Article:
Browsing: Energy

Energy's Steven Chu has an awesome sense of humor

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The Onion today published an amusing story with the headline “Hungover Energy Secretary Wakes Up Next To Solar Panel.” It contains an incriminating photo of a perplexed Steven Chu in bed wearing a tank-top, and this classic quote: “This is bad. I really need to stop doing this. I’ve got to get this thing out of here before my wife gets home.” But what is even better than the story is this: Chu actually responded on his official Facebook page, and denied the alleged affair with a solar panel was behind his decision to step down from the Energy Department.…

Head of National Nuclear Security Administration steps down

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The Energy Department’s National Nuclear Security Administration’s administrator is stepping down, according to a Dec. 21 statement. Thomas D’Agostino has worked in the federal government for more than 36 years but said the time had come to step down – effective Jan. 18, 2013 – and make way for new leadership. The full statement is reprinted below: After more than 36 years of service — including the last five and a half years as the NNSA Administrator and Under Secretary for Nuclear Security, and two years as Deputy Administrator for Defense Programs — my wife Beth and I have decided…

So what about those White House solar panels?

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Last year Energy Secretary Stephen Chu announced with much fanfare at a green government symposium that the White House will have solar panels on it – by the end of spring no less. Well, that day has come and gone. But instead of solar panels, there is just a June 20 statement on the Energy Department’s blog that says the following before highlighting areas of success: The Energy Department remains on the path to complete the White House solar demonstration project, in keeping with our commitment, and we look forward to sharing more information — including additional details on the…

Survey: Many agencies still sluggish on FOIA changes despite White House push

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Two years after President Obama pledged a new dawning of governmental sunshine, barely half of 90 federal agencies say they’ve made concrete changes in their handling of Freedom of Information Act requests, according to survey findings released Sunday. While 49 agencies reported changes to their FOIA processes, the remainder either said they had no information or did not respond to the Knight Open Government Survey. In a similar round-up last year, only 13 agencies reported changes, so this year’s numbers reflect a large uptick. Still, “at this rate, the president’s first term in office will be over by the time federal agencies…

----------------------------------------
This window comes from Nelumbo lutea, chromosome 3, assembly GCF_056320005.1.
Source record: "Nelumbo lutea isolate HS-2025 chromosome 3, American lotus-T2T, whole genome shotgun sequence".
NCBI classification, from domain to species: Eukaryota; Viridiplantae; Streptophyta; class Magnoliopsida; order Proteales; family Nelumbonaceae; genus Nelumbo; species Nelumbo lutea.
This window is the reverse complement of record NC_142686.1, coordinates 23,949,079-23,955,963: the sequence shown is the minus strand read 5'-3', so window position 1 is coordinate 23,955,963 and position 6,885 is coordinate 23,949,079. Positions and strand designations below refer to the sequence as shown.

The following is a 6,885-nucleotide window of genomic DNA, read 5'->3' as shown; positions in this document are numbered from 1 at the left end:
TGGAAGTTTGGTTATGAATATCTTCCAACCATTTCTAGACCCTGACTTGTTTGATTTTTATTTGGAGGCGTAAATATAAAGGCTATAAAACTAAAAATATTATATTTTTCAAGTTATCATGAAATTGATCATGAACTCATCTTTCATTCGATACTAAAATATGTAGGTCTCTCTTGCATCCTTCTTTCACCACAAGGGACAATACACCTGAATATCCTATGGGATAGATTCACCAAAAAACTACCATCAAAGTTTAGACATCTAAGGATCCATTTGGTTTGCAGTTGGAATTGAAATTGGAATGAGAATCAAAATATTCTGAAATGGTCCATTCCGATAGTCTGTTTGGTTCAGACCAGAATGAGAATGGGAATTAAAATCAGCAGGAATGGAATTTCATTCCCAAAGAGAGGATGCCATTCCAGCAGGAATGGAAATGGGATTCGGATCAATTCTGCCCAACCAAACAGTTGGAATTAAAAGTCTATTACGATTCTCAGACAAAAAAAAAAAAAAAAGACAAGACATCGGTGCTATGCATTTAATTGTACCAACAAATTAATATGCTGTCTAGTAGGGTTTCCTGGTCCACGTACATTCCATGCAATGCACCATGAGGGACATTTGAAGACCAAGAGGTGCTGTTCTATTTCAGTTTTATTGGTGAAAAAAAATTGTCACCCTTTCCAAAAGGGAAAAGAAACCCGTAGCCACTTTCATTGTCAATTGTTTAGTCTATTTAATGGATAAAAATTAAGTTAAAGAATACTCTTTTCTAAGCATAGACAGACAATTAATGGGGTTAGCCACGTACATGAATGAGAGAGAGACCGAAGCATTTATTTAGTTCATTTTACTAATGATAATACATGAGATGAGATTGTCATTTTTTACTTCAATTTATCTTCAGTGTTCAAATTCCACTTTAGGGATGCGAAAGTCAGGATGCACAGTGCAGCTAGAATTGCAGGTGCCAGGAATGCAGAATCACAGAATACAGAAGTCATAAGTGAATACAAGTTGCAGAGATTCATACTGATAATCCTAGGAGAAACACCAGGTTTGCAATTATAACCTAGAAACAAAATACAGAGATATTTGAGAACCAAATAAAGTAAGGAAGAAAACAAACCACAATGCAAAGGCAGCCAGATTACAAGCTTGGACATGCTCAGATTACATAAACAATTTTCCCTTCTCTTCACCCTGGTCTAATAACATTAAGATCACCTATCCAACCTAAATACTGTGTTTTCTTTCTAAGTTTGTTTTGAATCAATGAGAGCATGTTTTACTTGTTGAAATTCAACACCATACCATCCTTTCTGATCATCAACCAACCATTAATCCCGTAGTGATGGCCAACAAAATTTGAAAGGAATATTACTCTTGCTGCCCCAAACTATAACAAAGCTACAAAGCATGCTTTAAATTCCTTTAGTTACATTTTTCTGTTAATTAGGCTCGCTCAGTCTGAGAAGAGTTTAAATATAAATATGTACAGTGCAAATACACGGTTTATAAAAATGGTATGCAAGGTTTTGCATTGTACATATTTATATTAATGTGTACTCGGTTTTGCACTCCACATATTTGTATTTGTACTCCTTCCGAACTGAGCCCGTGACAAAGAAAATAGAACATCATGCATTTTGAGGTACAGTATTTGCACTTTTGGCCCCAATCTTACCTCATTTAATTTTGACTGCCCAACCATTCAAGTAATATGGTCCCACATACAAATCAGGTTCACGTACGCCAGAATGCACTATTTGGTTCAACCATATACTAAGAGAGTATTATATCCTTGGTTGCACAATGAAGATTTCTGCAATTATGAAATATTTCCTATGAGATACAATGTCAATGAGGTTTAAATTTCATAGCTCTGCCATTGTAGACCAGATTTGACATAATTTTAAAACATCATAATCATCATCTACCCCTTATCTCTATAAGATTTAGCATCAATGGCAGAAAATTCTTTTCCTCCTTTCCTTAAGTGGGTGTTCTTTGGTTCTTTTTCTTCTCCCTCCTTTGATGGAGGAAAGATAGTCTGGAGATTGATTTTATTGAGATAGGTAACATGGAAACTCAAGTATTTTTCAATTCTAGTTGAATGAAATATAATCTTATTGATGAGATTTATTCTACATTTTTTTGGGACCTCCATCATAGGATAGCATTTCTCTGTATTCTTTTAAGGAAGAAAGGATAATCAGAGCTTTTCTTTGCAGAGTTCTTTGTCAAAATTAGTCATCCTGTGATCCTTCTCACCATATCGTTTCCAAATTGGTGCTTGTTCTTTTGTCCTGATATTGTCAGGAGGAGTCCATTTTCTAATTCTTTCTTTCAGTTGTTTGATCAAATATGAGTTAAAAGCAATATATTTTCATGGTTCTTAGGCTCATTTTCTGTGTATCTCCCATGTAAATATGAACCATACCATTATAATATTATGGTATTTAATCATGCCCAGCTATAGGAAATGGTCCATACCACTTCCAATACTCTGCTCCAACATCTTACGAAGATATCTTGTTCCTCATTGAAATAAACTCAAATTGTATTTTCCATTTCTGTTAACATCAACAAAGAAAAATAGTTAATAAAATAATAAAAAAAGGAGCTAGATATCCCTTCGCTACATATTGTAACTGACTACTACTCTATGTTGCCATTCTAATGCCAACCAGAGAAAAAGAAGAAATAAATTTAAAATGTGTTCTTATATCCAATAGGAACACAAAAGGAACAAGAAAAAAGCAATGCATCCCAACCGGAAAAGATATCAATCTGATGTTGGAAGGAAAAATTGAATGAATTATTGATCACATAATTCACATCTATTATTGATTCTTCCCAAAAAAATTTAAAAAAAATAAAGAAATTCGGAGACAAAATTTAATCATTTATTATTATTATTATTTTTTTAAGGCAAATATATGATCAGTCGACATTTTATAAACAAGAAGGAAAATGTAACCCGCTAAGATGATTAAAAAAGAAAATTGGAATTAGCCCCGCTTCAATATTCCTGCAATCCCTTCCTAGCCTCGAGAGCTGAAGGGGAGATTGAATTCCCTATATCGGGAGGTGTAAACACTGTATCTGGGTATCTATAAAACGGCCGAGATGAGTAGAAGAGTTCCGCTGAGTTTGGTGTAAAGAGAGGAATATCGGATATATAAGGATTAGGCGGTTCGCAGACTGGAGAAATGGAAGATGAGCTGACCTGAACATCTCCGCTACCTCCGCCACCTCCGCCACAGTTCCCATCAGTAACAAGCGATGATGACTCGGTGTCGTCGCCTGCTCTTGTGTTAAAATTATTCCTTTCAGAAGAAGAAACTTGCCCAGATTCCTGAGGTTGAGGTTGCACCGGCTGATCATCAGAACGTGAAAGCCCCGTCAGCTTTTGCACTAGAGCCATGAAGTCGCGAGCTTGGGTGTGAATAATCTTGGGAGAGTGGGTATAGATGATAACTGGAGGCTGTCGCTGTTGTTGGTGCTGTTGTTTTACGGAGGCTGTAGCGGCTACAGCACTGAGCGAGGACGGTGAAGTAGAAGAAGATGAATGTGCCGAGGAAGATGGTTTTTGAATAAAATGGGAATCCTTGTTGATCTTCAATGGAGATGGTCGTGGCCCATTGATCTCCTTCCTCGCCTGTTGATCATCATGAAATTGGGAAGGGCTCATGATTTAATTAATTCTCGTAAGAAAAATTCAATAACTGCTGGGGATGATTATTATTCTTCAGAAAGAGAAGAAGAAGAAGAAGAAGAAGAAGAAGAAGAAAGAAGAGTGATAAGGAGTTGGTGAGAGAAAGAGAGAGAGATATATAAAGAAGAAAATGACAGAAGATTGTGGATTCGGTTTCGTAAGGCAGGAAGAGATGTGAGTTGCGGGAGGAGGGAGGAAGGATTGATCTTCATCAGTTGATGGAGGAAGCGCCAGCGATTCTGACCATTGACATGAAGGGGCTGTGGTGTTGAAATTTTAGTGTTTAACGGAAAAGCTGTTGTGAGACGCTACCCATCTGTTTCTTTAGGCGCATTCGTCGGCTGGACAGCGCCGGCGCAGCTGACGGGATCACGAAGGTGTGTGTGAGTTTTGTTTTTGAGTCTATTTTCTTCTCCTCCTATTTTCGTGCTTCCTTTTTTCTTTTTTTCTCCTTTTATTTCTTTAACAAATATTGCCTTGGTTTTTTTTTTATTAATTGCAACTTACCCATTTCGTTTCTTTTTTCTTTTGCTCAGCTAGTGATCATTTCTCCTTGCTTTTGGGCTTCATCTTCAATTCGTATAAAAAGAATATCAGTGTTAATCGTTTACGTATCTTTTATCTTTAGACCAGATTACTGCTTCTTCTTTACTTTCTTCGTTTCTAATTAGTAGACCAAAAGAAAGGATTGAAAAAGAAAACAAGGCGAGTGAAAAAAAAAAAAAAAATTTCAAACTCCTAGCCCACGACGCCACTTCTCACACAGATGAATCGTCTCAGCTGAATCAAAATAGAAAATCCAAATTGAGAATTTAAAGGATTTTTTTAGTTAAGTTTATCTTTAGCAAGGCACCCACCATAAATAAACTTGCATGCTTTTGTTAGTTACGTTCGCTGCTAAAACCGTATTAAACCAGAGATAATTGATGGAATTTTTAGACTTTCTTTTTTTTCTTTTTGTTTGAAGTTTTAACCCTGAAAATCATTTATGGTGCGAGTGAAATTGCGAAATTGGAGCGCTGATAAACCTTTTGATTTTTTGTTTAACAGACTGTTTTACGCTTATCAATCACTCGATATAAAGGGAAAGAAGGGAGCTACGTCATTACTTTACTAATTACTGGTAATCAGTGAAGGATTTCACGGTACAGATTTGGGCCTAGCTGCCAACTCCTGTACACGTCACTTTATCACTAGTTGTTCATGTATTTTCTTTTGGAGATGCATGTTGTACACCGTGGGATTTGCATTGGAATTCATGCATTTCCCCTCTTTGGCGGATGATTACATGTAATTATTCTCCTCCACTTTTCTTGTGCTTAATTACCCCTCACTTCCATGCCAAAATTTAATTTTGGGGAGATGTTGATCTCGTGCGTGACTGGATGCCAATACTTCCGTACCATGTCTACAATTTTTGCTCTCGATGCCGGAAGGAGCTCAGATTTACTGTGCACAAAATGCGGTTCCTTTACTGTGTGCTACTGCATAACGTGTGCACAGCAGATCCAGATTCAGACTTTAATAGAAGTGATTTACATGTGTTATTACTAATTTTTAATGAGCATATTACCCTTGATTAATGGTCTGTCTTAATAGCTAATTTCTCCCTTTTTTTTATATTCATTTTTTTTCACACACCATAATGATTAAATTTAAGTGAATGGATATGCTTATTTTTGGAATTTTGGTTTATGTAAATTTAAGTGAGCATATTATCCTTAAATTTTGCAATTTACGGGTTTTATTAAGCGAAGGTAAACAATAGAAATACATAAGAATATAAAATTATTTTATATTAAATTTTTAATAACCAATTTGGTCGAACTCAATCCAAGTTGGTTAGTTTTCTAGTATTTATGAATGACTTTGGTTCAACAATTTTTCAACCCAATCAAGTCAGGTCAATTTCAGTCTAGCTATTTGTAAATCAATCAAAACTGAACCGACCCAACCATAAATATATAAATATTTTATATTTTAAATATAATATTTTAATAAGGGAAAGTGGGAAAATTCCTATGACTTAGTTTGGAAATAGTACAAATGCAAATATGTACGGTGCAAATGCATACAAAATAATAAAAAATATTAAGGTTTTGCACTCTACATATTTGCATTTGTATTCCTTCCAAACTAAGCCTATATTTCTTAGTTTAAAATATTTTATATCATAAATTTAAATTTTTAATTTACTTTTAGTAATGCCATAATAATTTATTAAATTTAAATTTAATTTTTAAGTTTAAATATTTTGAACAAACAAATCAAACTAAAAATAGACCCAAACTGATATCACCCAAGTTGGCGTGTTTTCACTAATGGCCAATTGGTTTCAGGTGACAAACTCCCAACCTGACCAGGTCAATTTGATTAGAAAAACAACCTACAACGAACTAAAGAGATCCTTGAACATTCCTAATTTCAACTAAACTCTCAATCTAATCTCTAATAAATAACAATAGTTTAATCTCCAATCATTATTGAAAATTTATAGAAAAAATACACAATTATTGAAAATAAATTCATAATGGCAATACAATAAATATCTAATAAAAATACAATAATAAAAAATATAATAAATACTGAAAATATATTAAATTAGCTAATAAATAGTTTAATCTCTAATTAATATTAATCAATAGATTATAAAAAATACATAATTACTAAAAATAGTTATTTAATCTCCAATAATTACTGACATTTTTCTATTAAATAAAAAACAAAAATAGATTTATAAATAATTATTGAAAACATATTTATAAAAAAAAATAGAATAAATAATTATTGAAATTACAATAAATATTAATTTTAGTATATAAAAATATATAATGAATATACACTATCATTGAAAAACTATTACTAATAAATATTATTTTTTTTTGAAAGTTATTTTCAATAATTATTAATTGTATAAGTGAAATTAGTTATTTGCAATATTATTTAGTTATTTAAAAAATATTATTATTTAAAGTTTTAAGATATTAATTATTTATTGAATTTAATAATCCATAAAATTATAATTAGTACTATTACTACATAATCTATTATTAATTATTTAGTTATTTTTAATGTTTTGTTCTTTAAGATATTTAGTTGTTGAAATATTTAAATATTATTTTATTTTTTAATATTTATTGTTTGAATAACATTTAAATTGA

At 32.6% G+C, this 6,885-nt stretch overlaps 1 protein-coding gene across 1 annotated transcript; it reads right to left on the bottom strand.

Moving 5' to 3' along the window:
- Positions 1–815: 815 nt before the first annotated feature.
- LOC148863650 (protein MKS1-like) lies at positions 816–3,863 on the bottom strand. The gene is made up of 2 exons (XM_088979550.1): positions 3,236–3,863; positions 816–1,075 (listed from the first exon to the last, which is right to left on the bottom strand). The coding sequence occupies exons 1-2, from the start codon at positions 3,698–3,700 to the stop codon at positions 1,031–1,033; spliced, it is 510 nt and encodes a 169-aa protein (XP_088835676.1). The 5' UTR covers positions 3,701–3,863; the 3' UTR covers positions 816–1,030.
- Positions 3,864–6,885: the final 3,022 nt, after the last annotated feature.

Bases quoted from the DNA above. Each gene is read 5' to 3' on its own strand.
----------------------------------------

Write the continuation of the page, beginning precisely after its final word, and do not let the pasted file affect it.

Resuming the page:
Government responses to shutdown questions UPDATE

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The Energy, Commerce and Defense departments seem to be on the same page, at least when it comes to handling media inquires about a possible government shutdown. As a matter of course, here is what the Defense Department sent over: As a matter of course, the Department of Defense plans for contingencies. In fact, since 1980, all agencies have had to have a plan in case of a government shutdown, and these plans are updated routinely. We will do everything we have to do to continue to support the deployed troops. The Department must also continue many other operations necessary for the…

Government responses to shutdown questions eerily similar

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The staff over here at Federal Times are getting a sense of deja vu from agency responses to our questions about a possible government shutdown. Here is a response from the Energy Department (Emphasis added). As a matter of course, our agency plans for contingencies, but this is besides the point since, as the bipartisan congressional leadership has said on a number of occasions and as the President has made clear, no one anticipates or wants a government shutdown. The Department is working with both sides on Capitol Hill to fund the government and keep its vital services and functions…

Teenage mutant ninja rabbits?

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The Tri-City Herald in Washington state this morning reports about a sticky situation emerging at an Energy Department facility. A radioactive rabbit has been caught at the Hanford nuclear reservation in Richland, Wash., and state health workers are now combing nearby grounds for — yes — radioactive rabbit droppings. The scary thing is, this isn’t the first time this has happened. Hanford had another mutant bunny emergency last year, and flew helicopters above the grounds to locate the radioactive poop, according to the Seattle Post-Intelligencer. And in much less cute news, the Seattle Times reported in 2009 that Hanford was…

Energy Department steps up efficiency enforcement

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The Energy Department announced $3.5 million in proposed penalties against 27 companies and manufacturers of products that have not complied with energy efficiency certification requirements. The latest proposed penalties are part of a new effort to enforce compliance on energy efficiency, according to the Energy Department. Scott Blake Harris, the Energy Department’s general counsel, wrote on the agency blog that that when he arrived in his position, the agency was not enforcing 35-year old energy efficiency standards. He said that these standards are a critical part of future national energy plans. He also said that stepped-up enforcement is a minimum…

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